Stanley Moss is travel editor of Lucire. He has authored numerous books, including, recently, The Hacker.
From the murky dawn of London that had deposited Sir Robert and Grazia at the doors of the Cringley Arms, Captain Blackpool, late of Her Majesty’s Guards, also alighted from the carriage, unnoticed by them. He had sat innocuously opposite them the entire journey from Glasgow to London. He was an enigmatic figure who travelled invisibly among the high and low of society, acting in matters of extreme sensitivity, a master of disguises, whose name was known, but whose person was not. His black leather boots creaked softly as he stepped onto the cobblestones. His wool cape was soon thick with the morning dew. The cloak concealed a muscular physique and a number of scars, on the body of a man accustomed to violence, strenuous combat and the rigors of combat. Quickly he melted into the fog.
Later, in a richer part of town, Captain Blackpool passed through the wrought iron gate of a fine Georgian mansion and walked along the well-manicured pathway to the ornate front door. He rang a bell and was shown in without ceremony, then installed in a parlour thick with fine carpets and warm with the heat of a well established fire, even at the early hour. A distinguished looking butler who had shown him in bowed slightly. ‘The master will be a few moments, and has instructed me to make you comfortable. May I bring you a cup of tea, sir?’ But Harry Blackpool refused with barely a nod of his head, and remained standing, warming his hands at the fire. He seemed perfectly at ease in the opulent setting. He emptied his mind of all thoughts.
Blackpool’s sixth sense impelled him to turn, just as the double doors at the far end of the parlour opened. Vittorio Rosetti stood in the doorway, immaculately groomed, his hair impeccably combed, even though he still wore a burgundy silk dressing gown and soft leather slippers. Without further ceremony Vittorio said, ‘I am about to take some coffee as is our custom in Barbados. Please join me.’ Blackpool followed Vittorio with a few silent strides into the study, where the men seated themselves opposite each other in leather chairs. Between them stood a low table on which an ornate silver coffee service was placed. ‘I hope you will pardon me, Captain Blackpool,’ Vittorio said, pouring the fragrant brew. ‘But I am extremely anxious for news of my sister, and of course Sir Robert Marsh. Why have you disturbed me so early this morning?’
Blackpool’s limpid grey eyes looked into and beyond Vittorio. His voice had a throaty and agreeable tone, and though one could make out every phrase, his remarks were spoken at the threshold of a whisper, as if every word carried the most confidential import. ‘I trust you have received my reports,’ he replied. Vittorio nodded.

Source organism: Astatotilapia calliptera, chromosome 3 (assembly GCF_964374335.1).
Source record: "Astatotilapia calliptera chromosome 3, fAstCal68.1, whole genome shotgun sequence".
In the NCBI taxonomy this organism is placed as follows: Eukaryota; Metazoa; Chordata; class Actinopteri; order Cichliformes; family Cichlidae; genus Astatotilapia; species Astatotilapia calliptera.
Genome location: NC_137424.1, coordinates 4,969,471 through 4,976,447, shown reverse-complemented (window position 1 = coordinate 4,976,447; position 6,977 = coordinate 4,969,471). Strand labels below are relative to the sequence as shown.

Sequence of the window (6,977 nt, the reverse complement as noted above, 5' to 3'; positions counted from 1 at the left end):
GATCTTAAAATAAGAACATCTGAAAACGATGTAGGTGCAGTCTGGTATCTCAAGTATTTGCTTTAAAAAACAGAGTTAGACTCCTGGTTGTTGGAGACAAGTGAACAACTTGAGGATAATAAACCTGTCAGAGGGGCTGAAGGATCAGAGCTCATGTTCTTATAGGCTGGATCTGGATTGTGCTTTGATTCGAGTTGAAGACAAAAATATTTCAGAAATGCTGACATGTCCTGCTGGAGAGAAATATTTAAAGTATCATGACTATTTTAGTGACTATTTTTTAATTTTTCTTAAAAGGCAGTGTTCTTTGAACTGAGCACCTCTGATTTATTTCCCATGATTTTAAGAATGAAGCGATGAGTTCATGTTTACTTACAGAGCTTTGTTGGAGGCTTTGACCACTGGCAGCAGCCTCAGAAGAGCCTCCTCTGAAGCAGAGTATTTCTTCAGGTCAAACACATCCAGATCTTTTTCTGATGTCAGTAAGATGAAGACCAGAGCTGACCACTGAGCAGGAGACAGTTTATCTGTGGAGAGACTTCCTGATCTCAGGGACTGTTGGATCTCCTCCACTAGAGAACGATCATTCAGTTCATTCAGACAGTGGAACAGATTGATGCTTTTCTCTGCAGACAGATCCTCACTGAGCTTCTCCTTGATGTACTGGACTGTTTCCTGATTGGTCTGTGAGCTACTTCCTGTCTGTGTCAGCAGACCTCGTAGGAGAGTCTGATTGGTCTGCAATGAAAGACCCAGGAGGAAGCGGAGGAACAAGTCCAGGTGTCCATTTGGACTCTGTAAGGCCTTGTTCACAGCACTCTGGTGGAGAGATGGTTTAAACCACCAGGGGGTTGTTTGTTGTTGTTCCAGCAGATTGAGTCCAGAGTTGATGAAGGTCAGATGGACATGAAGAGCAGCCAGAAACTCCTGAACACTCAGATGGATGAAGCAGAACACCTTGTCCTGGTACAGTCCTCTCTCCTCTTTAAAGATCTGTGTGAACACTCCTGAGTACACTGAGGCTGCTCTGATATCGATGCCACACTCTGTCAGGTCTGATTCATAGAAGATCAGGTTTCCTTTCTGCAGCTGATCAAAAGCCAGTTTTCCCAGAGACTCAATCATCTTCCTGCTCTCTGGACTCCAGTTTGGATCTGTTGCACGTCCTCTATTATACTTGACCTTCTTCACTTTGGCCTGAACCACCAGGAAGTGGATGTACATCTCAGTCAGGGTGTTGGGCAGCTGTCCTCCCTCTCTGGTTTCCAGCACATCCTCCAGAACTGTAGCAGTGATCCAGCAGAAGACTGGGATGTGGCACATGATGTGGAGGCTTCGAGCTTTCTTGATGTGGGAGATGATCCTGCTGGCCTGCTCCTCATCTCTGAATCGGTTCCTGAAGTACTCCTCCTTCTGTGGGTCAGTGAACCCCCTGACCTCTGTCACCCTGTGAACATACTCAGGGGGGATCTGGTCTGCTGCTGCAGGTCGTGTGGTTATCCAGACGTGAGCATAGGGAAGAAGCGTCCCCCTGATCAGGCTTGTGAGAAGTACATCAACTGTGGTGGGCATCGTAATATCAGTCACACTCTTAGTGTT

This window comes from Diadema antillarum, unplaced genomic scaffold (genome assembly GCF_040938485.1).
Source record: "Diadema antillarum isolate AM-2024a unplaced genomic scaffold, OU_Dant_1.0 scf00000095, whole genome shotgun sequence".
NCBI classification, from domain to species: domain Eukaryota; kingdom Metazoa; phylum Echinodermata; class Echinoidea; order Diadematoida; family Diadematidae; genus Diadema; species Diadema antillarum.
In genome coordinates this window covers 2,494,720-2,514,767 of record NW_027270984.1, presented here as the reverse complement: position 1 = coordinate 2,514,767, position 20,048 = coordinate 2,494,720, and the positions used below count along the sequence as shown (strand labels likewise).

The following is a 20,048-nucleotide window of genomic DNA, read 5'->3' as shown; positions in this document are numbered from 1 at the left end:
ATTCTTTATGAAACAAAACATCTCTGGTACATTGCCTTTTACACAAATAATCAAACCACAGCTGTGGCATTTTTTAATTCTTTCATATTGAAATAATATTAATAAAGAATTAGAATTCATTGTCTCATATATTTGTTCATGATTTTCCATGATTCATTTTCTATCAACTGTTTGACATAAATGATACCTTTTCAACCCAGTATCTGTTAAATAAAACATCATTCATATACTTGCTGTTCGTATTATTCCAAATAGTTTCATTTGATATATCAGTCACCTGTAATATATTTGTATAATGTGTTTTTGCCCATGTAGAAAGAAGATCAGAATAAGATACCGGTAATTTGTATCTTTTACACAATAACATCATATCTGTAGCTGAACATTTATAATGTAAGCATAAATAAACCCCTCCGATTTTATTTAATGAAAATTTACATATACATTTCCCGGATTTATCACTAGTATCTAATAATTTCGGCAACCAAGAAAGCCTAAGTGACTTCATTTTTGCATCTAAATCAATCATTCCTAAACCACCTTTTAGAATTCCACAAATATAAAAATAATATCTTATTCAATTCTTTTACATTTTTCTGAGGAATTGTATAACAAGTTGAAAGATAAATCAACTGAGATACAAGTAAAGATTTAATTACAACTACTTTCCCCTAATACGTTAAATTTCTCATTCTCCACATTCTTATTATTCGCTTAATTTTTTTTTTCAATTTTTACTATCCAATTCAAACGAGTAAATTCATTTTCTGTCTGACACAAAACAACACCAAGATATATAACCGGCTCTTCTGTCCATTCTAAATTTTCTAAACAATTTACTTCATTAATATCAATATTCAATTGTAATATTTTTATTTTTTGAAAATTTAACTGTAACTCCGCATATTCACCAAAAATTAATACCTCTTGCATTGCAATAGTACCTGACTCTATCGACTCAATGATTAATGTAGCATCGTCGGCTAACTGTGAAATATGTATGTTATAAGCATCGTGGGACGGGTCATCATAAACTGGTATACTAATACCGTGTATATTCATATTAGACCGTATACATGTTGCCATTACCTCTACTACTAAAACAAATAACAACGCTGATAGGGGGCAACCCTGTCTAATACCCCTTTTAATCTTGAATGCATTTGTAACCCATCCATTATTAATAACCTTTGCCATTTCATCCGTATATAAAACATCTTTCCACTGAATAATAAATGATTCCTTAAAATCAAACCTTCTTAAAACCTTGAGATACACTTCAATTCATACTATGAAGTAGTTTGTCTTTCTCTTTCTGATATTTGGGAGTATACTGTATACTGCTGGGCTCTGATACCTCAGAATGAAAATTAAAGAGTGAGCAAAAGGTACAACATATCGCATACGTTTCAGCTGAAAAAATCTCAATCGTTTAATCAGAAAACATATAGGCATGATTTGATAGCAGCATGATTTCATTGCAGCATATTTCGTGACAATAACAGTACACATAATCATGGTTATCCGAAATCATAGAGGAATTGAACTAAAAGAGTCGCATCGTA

‘I have read every word you sent me, your work is flawless. And have your bills been paid with appropriate dispatch?’ Blackpool nodded. ‘Then, please, what of Grazia?’
Blackpool adjusted himself into the chair, relaxed, but giving the correct impression of a man who could, at a moment’s provocation, leap from the chair in a catlike move, and duel with swords until the death. ‘Señor Lopez, they arrived less than two hours ago at the Cringley Arms. Your sister is well. As you know, I have followed their journey from Glasgow, where I took up a post in the carriage, and abiding by Sir Robert Marsh’s timetable, I succeeded in making every connection with them. It was an arduous schedule and your sister has suffered great fatigue from the road.’
‘Do they suspect that they are being followed?’
‘Assuredly not. Sir Robert Marsh has no interest in either acknowledging or conversing with fellow passengers. Indeed, most of the time he immersed himself in a book.’
‘What of my sister?’ Vittorio pleaded.
‘I feel the haste of the journey has had but a small effect on her,’ Captain Blackpool assured him. ‘She is well enough.’
‘Where is Marsh right now?’
‘He was at the Cringley Arms. I anticipate he is now going on foot to the auction, for there has been no conveyance ordered by him. Your sister remains at the inn. The porter informs me that Sir Robert is expected back at four this afternoon. Sir Robert had also mentioned to the porter that your sister would be going out for a few hours.’
‘Yes, yes, yes. That is all good,’ Vittorio replied. ‘But you are a man, you have eyes. And you have great powers of observation. It is not only the facts which I require, but the details. What have you observed of my sister? You are holding something back. Can you tell me more of her condition?’
‘She is well. As well as can be expected after seven days in a carriage. But it is clear to me that relations between herself and Sir Robert are—let us say—aloof, strained. Sir Robert is a man too preoccupied to show anyone much kindness, and his parsimonious ways are hardly calculated to ease life for a lady of your sister’s ilk.’
‘I knew it,’ Vittorio muttered, looking into his coffee cup. ‘She is terribly unhappy, then, and it is all my doing.’
‘Your sister did not appear happy at the outset, but as we came closer to London her demeanour transformed. She manifested more interest. Until we visited the outskirts of the city she appeared despondent. Whereupon her eyes became more lively and she took more interest in her surroundings. I think this trip will do her well, and make her better disposed to learn that you have returned.’